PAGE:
Do i have some kind of legal case?

I was promoted at my job.
I was told by the manager at the time that I would be under a one month trial period.
That manager was replaced.
I worked the job 6 months, no raise.
I never received proper training, the things I were required to know, were done by the managers so they could get out earlier.
I asked the manager about the raise.
I am demoted
Pissed, I write “I hereby quit this” and slam it in my employers face.

I figure I’m at least owed the backpay the raise woulda given me.

What’s your job, what were you supposed to do that you weren’t taught? Is any of this in writing? Were you ever officially promoted? It’d be hard if all of this was unofficial and you never had any managerial duties because by their books, you would never have been a manager so you never were actually demoted. You remained the same.

Also, you’ll have problems in all of this is that everyone and their mother is looking for a job. So if you give people the finger, you have a nice line up of ppl willing to take your place for less.

My duties were to take charge of the employees and make sure they did there jobs. Handle the money. And gave everyone breaks. as well as customer support, and various other duties. This was never in writing. But it would have been after the one month period. But they just never decided to make it official. My only guess is because the NEW general manager didn’t know i was promotoed about one week before he got the job. So he must have figured that I had been doing that job for a while and that I was just an idiot. The facts are I did my job better than anyone else with the same amount of training.

Also, when the new general manager came into power he cut the hours down to only 3 people when it takes at least 6 people to run the business. Nobody had enough time to do what was required and he would bitch at them for it. There was no way to live up to his standards.

But the way I see it, I should have been demoted after the one month trial period, if they thought i wasnt up to the task. But instead they kept me in charge of the staff for 6 months for free, under the promise of receiving my raise soon.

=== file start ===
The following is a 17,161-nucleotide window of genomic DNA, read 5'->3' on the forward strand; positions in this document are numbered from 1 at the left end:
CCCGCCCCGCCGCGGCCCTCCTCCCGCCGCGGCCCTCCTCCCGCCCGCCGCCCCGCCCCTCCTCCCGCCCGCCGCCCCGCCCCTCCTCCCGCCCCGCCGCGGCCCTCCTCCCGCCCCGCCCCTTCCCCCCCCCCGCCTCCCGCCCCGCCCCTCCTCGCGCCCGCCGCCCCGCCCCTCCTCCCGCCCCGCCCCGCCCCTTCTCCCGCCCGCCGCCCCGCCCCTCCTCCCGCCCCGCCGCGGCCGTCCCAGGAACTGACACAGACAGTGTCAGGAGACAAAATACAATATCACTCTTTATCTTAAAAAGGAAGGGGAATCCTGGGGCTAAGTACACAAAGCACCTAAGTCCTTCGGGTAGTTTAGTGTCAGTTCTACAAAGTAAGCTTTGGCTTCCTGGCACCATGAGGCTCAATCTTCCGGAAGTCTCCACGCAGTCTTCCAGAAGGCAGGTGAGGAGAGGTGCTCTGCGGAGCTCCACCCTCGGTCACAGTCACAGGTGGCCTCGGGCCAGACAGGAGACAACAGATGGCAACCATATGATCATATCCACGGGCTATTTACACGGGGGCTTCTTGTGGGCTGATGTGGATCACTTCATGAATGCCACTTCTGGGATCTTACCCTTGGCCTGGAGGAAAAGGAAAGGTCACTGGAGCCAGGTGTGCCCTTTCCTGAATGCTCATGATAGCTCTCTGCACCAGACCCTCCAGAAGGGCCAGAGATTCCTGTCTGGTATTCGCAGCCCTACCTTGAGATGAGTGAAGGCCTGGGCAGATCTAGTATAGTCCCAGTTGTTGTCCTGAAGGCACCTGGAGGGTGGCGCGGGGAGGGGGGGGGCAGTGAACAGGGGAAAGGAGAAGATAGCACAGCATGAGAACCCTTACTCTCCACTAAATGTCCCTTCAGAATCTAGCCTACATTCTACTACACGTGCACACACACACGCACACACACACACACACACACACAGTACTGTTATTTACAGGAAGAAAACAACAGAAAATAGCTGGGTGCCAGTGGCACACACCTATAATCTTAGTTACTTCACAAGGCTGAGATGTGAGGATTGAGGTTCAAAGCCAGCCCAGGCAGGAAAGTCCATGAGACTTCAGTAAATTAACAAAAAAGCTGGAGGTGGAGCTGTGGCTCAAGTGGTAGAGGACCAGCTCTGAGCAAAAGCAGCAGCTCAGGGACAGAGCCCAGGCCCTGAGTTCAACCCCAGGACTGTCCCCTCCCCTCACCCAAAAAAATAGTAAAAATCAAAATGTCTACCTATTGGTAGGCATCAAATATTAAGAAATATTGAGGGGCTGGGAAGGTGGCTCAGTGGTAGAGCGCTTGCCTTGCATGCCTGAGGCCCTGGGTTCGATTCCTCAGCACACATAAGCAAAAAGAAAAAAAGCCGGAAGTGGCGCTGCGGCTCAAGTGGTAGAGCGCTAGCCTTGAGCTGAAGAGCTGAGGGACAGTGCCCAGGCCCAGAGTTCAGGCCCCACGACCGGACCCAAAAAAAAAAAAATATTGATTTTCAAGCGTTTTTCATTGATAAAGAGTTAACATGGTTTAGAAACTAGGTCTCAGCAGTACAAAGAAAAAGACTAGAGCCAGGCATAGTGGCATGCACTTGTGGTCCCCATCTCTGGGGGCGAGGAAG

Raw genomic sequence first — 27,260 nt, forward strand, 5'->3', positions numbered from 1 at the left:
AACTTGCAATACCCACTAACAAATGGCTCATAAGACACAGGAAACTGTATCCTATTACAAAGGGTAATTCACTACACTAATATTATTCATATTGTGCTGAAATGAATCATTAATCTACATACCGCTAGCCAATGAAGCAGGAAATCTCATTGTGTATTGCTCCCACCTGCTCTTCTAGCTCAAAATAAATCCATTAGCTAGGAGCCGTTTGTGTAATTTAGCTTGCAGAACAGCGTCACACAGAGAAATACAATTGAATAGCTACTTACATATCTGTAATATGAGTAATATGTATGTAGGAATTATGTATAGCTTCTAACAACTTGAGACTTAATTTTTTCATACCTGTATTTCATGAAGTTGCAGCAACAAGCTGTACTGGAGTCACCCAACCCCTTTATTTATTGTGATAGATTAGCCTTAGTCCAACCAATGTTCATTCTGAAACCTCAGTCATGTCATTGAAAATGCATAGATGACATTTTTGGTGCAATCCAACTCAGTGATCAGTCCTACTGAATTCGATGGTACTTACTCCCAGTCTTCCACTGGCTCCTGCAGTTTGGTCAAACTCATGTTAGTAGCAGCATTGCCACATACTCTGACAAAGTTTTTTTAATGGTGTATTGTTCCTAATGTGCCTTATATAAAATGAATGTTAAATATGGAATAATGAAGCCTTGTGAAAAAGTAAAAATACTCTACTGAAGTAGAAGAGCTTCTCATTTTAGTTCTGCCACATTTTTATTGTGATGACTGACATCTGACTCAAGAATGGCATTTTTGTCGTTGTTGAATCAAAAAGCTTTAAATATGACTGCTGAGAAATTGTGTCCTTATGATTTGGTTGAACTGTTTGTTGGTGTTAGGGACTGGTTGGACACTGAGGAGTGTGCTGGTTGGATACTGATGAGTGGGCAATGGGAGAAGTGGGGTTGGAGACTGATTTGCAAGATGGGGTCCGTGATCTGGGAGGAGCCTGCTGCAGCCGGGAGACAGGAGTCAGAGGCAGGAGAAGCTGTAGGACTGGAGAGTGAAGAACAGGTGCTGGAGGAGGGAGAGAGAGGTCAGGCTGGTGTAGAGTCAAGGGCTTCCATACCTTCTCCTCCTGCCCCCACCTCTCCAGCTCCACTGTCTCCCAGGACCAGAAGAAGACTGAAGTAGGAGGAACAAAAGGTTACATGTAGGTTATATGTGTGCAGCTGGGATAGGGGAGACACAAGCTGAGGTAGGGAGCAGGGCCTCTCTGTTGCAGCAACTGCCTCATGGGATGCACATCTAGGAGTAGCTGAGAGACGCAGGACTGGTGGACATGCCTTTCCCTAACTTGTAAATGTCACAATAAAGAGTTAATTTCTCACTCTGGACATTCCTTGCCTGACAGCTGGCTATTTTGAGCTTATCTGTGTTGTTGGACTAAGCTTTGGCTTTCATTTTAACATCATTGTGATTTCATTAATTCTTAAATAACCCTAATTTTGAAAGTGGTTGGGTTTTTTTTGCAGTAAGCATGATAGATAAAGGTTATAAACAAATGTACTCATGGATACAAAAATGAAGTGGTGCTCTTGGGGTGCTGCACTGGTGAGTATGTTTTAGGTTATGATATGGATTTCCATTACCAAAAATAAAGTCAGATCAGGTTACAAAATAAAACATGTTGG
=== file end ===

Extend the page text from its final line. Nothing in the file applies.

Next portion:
You don’t have a case.

You quit.

[strike]I’ll assume two things. First, it was absolutely clear to everyone that “being promoted” meant getting a raise. Second, the manager said clearly that you were promoted.

Even so, you’d have a near-impossible burden proving it. You entered an oral contract. Because there’s no written evidence, and probably no testimony from your old boss, the “course of performance” under the contract would be the most persuasive evidence of what the contract entailed. You went six months before bringing it up. That suggests that 1) the contract never happened or was not made sincerely, or 2) you released your employer from the contract.

Second, in most states, unless your employment contract makes clear that your employment is not at-will, you can be fired or demoted at any time. You don’t have any “right” to your position or hourly rate. Even if your old boss promoted you, your new boss was free to tell you to take minimum wage or be fired.

Now, if you spent six months doing the work of someone with a higher position, expecting to be paid for it because everyone else who did that work was paid at a high rate, you may have a claim. Then there’s compelling evidence that the promotion happened, and you deserve the “benefit of the bargain.” But you’ve spent six months doing your old work, and meanwhile you’ve been paid at your old rate. You’ve hardly been treated inequitably.

I’d let it go and move on.[/strike]

After reading your second post more carefully, I think you may have a legitimate claim. It sounds like you were a supervisor of sorts. Was there a standard rate at which supervisors were paid? If so, what was it? What were you paid? Can others testify to you doing supervisor work? Can you get in touch with the old manager who agreed that you would be paid the higher rate? Did you ever mention to anyone that you expected to be paid the higher rate? Did anyone besides your old boss ever mention it? Is there any form of written contract or employment manual that mentions salary?

I can’t advise you of course, since I’m not an admitted lawyer and don’t know employment law, or even what state you’re in. But if you can find a lawyer who would take the case on a contingency basis (he fronts the costs and takes part of the winnings), you may as well try it.